Stretching up to see over an edge, leaning sideways to peer around a corner, teetering backward as we tumble downhill: Dutch artist Aernout Mik’s three-panel video projection puts you right in the picture, with the fluid movement of a first-person camera gliding through the world. The setting is the eerily calm and bloodless aftermath of a bus accident, when bystanders, firemen and paramedics mill about and farm animals graze in the tangled weeds nearby. Onlookers stare, some passively, some with concern, while firemen climb in and out of the crumpled wreckage and investigators rifle through pieces of twisted metal. Although the scene references catastrophe, there’s a striking absence of drama and emotion, and we join the camera’s investigation, looking for clues in the details. The installation feels entirely immersive, but Mik hasn’t filled the gallery space with gigantic imagery; instead, he’s crafted an angled wall with rear projection so that viewers entering the gallery see a wide, slightly larger-than-life slice of another world. Refraction, which refers to a shift in direction when a wave of light moves from one medium to the next, offers a rich metaphor here. The physical structure of the piece, with its canted angle, seems to refract the projection, while the camera, too, refracts, offering disparate points of view in its relentless movement. From low down in the mud where the pigs snort to high above the scene, the piece bears witness to catastrophe — not to its spectacle and drama, but to its haunting aftermath. Hammer Museum, 10899 Wilshire Blvd., L.A.; thru Dec. 31; (310) 443-7000 or www.hammer.ucla.edu.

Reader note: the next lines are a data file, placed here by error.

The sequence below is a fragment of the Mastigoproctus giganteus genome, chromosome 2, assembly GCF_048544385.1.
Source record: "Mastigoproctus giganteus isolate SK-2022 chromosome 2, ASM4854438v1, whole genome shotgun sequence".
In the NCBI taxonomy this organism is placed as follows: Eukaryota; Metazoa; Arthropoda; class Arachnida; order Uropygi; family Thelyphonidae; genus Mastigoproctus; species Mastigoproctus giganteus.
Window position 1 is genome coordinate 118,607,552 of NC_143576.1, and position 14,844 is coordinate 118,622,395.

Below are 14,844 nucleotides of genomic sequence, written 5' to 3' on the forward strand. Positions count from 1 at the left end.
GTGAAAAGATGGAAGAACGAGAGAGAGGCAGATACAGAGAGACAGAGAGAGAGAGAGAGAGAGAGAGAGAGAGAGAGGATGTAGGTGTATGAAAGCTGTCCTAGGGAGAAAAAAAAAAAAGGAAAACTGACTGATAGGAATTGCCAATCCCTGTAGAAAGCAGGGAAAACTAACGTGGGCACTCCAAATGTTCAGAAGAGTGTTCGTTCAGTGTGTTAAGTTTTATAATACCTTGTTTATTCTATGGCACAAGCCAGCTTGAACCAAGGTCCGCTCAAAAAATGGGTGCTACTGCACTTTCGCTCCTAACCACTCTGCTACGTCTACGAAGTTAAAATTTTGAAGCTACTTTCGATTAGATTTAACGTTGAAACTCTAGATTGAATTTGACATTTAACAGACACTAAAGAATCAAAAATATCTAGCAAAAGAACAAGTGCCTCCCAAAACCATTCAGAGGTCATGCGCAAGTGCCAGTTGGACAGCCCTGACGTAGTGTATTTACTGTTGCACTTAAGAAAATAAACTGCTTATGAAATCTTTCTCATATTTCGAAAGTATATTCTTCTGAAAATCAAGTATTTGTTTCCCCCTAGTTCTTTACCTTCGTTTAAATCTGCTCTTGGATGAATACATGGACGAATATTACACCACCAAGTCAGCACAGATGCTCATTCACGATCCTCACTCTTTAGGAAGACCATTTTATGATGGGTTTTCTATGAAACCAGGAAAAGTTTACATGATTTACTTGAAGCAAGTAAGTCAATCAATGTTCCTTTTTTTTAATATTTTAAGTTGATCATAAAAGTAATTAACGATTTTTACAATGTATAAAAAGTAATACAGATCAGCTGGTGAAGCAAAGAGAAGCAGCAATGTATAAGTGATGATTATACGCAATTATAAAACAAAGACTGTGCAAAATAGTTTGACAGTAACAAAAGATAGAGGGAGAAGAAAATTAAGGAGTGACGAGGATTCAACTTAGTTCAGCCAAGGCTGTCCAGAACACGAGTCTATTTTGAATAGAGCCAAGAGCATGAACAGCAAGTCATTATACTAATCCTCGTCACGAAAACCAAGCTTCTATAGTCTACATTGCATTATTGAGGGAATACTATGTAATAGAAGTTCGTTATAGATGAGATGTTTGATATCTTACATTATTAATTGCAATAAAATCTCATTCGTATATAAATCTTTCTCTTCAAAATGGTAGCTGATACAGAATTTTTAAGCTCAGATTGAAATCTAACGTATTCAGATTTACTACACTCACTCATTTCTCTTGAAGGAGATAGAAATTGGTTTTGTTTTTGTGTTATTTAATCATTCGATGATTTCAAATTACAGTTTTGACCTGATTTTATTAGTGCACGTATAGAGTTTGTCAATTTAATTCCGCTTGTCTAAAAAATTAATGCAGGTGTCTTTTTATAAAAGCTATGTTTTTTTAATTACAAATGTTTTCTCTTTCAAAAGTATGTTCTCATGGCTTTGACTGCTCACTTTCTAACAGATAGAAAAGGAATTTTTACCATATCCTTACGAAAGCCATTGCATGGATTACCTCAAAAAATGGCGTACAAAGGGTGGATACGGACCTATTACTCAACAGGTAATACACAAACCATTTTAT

—Holly Willis